“Well, ha ha, why don’t you just tell Daniel to make sure those pictures don’t get to the principal and then we can talk about this at school tomorrow.”
“It’s too late,” said Muriel. “Daniel can’t stop anything now.”
“What?” asked Monty. “What do you mean? How do you know?”
“Because,” said Daniel, looking up from the floor. “You guys are idiots. She’s the other person I sent the pictures to. She’s the one who told me to go to the party to take the pictures in the first place. Why would I just decide to get you kicked off the football team, Monty? Why else would I do something that’s gonna make everyone in school hate me? How does that make sense?”
It didn’t make sense. Monty wondered why he’d never thought to question Daniel’s motives. Perhaps it was because he hadn’t cared about Daniel’s motives whatsoever.
“Muriel,” said Monty. “What are you going to do with those pictures? Will you delete them? Please? For me?”
“Of course not,” said Muriel. “You don’t always get a heads up when you’re on your last chance, Monty.”
“Well, you did tell me it was my last chance, like, twenty times Friday night,” said Monty.
“All the more reason for you to never get another chance!” shouted Muriel, and she hung up.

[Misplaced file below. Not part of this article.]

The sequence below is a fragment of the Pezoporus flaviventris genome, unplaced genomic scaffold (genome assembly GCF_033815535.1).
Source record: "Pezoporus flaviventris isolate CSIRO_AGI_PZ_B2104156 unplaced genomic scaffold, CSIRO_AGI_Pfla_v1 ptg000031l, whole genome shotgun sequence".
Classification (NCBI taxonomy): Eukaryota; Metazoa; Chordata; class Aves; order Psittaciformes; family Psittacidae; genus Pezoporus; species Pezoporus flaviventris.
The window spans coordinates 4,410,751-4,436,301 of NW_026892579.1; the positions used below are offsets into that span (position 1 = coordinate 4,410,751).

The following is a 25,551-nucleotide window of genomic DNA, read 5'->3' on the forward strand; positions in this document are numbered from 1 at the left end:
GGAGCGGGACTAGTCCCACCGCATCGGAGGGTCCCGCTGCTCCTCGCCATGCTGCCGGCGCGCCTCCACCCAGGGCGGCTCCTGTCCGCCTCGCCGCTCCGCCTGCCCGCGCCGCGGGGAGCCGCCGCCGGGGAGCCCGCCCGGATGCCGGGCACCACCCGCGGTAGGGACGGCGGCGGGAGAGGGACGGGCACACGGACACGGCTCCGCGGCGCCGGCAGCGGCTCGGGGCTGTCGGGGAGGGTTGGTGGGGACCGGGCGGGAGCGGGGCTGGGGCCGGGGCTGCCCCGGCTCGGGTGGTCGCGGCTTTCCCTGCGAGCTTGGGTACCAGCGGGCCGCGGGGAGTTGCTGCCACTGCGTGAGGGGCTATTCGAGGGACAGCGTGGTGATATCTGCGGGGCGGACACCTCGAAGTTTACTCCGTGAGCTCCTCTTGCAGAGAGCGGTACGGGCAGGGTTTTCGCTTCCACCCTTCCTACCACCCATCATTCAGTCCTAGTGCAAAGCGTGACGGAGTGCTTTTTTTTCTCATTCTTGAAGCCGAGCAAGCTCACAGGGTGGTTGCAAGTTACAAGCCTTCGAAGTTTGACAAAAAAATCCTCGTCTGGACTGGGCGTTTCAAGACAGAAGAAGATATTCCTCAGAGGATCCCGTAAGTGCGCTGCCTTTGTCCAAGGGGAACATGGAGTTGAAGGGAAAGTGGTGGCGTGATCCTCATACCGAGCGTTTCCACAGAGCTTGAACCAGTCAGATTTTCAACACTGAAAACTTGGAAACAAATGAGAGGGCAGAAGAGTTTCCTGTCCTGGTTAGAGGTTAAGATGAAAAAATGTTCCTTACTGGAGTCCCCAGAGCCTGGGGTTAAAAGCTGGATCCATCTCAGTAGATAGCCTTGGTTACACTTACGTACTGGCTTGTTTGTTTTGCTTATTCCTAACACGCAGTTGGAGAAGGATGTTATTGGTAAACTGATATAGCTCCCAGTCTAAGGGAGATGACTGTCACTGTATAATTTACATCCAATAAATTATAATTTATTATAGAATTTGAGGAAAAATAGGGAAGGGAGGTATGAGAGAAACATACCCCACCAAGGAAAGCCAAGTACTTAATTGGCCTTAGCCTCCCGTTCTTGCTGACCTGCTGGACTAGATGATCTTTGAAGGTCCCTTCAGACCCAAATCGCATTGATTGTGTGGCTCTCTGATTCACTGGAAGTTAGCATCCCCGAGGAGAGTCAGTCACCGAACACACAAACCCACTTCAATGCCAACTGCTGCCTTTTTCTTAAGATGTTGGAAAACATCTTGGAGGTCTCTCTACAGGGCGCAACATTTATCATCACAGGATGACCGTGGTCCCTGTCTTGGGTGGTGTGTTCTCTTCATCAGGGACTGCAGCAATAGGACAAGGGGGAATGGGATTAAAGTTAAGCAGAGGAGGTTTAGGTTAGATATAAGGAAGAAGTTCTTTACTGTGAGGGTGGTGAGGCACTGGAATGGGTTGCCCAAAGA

Cecil wouldn’t meet Monty’s eye. He scratched his left bicep with his right hand and said, “Should we, uh…?”
“She won’t send the pictures,” said Monty, trying to believe. “She’ll give me more chances. And you,” he said to Daniel. “You need to get her to pay for that camera.”
“You’re the one who smashed it,” said Daniel.
“Come on, Daniel,” said Monty. “Now that the whole story’s out, it’s pretty clear whose fault that was.”
“You didn’t have to smash it!” said Daniel, starting to rise to his feet.
“Hey!” said Monty. He put his hand on the top of Daniel’s head and shoved him back down to the floor, his spirits rising as he saw worry come back into Daniel’s expression. “I made you tell me your password, Daniel. Don’t forget what that means.”
Daniel stayed down, but he said, “I’m changing that password as soon as you leave, Monty. And then you won’t know anything.”
Monty wanted to fire back with an irrefutable counterpoint, with example after example of things he knew, but none sprang immediately to mind. So he gave Daniel one mild punch in the face, bit his tongue to keep from apologizing, and went home to wait for events to unfold like every other sucker in town.